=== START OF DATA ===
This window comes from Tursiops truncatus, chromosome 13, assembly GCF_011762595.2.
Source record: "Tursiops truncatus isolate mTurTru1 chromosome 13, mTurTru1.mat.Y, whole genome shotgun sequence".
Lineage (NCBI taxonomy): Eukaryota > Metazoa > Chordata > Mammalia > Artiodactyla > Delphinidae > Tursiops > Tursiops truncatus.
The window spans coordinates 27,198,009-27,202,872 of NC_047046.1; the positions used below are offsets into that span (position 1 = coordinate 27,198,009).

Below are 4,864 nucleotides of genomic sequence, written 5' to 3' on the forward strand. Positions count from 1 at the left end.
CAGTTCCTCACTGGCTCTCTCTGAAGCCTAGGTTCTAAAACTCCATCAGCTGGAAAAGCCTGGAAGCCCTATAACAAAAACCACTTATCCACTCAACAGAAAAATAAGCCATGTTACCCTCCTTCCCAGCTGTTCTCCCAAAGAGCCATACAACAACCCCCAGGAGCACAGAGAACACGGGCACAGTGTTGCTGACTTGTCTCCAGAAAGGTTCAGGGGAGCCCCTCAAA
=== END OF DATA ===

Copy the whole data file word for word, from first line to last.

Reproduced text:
This window comes from Tursiops truncatus, chromosome 13, assembly GCF_011762595.2.
Source record: "Tursiops truncatus isolate mTurTru1 chromosome 13, mTurTru1.mat.Y, whole genome shotgun sequence".
Lineage (NCBI taxonomy): Eukaryota > Metazoa > Chordata > Mammalia > Artiodactyla > Delphinidae > Tursiops > Tursiops truncatus.
The window spans coordinates 27,198,009-27,202,872 of NC_047046.1; the positions used below are offsets into that span (position 1 = coordinate 27,198,009).

Below are 4,864 nucleotides of genomic sequence, written 5' to 3' on the forward strand. Positions count from 1 at the left end.
CAGTTCCTCACTGGCTCTCTCTGAAGCCTAGGTTCTAAAACTCCATCAGCTGGAAAAGCCTGGAAGCCCTATAACAAAAACCACTTATCCACTCAACAGAAAAATAAGCCATGTTACCCTCCTTCCCAGCTGTTCTCCCAAAGAGCCATACAACAACCCCCAGGAGCACAGAGAACACGGGCACAGTGTTGCTGACTTGTCTCCAGAAAGGTTCAGGGGAGCCCCTCAAA